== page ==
Euro Area Interest Rate 1998-2015 | Data | Chart | Calendar | Forecast

The benchmark interest rate In the Euro Area was last recorded at 0.05 percent. Interest Rate in the Euro Area averaged 2.34 percent from 1998 until 2015, reaching an all time high of 4.75 percent in October of 2000 and a record low of 0.05 percent in September of 2014. Interest Rate in the Euro Area is reported by the European Central Bank.

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Euro Area Interest Rate
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Actual Previous Highest Lowest Dates Unit Frequency
0.05 0.05 4.75 0.05 1998 - 2015 percent Daily
In the Euro Area, interest rate decisions are taken by the Governing Council of the European Central Bank. The primary objective of the ECB’s monetary policy is to maintain price stability. The ECB’s Governing Council has defined price stability as "a year-on-year increase in the Harmonised Index of Consumer Prices (HICP) for The Euro Area of below 2%. This page provides - Euro Area Interest Rate - actual values, historical data, forecast, chart, statistics, economic calendar and news. Content for - Euro Area Interest Rate - was last refreshed on Friday, May 29, 2015.

Calendar GMT Reference Actual Previous Consensus Forecast (i)
2015-05-22 09:00 AM
2015-05-23 02:30 PM
2015-05-28 10:00 AM
2015-06-03 12:45 PM 0.05% 0.05%
2015-06-03 01:30 PM
2015-07-16 12:45 PM 0%


ECB Urges for Structural Reforms


ECB President Mario Draghi said structural reforms that reverse the downward drift in potential growth are now vital for the Euro Area and encouraged governments to take further steps to reform their economies in a speech at the ECB annual forum.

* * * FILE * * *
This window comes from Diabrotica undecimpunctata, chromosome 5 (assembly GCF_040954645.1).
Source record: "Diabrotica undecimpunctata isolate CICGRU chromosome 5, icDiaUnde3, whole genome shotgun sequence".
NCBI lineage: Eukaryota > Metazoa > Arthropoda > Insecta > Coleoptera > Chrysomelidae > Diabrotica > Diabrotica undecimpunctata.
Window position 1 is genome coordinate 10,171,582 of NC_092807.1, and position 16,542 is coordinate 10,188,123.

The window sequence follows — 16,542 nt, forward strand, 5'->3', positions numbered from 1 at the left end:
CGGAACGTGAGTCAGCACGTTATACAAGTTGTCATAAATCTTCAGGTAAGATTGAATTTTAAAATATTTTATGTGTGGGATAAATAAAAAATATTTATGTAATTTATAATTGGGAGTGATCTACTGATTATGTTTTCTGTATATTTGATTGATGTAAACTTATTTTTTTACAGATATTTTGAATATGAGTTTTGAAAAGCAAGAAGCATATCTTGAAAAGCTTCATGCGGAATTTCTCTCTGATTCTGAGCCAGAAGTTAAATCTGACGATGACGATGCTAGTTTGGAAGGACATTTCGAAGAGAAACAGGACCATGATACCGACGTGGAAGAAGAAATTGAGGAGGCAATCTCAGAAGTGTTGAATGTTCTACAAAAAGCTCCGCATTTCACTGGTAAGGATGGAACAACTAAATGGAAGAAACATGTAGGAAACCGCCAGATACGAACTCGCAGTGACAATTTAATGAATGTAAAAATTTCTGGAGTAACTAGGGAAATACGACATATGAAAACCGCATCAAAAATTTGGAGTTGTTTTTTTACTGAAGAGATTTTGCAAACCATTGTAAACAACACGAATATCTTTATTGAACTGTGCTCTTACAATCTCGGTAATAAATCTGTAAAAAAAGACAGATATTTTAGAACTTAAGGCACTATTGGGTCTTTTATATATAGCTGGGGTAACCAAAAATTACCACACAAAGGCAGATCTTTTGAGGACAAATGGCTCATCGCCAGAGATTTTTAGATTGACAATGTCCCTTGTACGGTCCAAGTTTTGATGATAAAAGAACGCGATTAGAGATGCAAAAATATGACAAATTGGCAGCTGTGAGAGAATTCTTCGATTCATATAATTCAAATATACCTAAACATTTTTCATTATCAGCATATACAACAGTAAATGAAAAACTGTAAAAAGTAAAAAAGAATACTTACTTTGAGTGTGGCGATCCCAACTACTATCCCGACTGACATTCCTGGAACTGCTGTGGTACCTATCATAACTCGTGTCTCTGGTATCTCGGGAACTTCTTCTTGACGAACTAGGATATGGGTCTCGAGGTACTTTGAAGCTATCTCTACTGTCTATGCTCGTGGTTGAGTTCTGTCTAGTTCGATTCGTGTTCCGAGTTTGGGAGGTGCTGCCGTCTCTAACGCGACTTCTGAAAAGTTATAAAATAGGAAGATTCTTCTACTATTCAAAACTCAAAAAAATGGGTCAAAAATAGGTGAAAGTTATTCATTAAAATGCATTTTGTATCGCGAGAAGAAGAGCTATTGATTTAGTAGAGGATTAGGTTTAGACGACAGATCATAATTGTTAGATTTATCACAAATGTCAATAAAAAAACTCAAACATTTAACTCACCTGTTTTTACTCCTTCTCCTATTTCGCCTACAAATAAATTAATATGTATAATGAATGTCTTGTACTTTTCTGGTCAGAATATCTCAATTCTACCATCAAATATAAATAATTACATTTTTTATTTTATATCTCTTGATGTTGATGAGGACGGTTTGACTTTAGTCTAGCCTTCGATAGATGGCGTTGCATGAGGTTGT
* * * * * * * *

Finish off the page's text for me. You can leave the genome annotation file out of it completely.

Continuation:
Excerpts from the Introductory speech by Mario Draghi on ECB Forum on Central Banking Sintra, 22 May 2015 22 May 2015:

Structural and cyclical policies – including monetary policy – are heavily independent. Structural reforms increase both potential output and the resilience of the economy to shocks. This makes structural reforms relevant for any central bank, but especially in a monetary union.

For members of monetary union resilience is crucial to avoid that shocks lead to consistently higher unemployment, and over time, permanent economic divergence. It therefore has direct implications for price stability, and is no less relevant for the integrity of the euro area. This is why the ECB has frequently called for stronger common governance of structural reforms that would make resilience part of our common DNA.

Structural reforms are equally important for their effect on growth. Potential growth is today estimated to be below 1% in the euro area and is projected to remain well below pre-crisis growth rates. This would mean that a significant share of the economic losses in the crisis would become permanent, with structural unemployment staying above 10% and youth unemployment elevated. It would also make it harder to work through the debt overhang still present in some countries. Finally, low potential growth can have a direct impact on the tools available to monetary policy, as it increases the likelihood that the central bank runs into the lower bound and has to resort recurrently to unconventional policies to meet its mandate.

The euro area’s weak long-term performance also provides an opportunity. Since many economies are distant from the frontier of best practice, the gains from structural reforms are easier to achieve and the potential magnitude of those gains is greater. There is a large untapped potential in the euro area for substantially higher output, employment and welfare. And the fact that monetary policy is today at the lower bound, and the recovery still fragile, is not, as some argue, a reason for reforms to be delayed.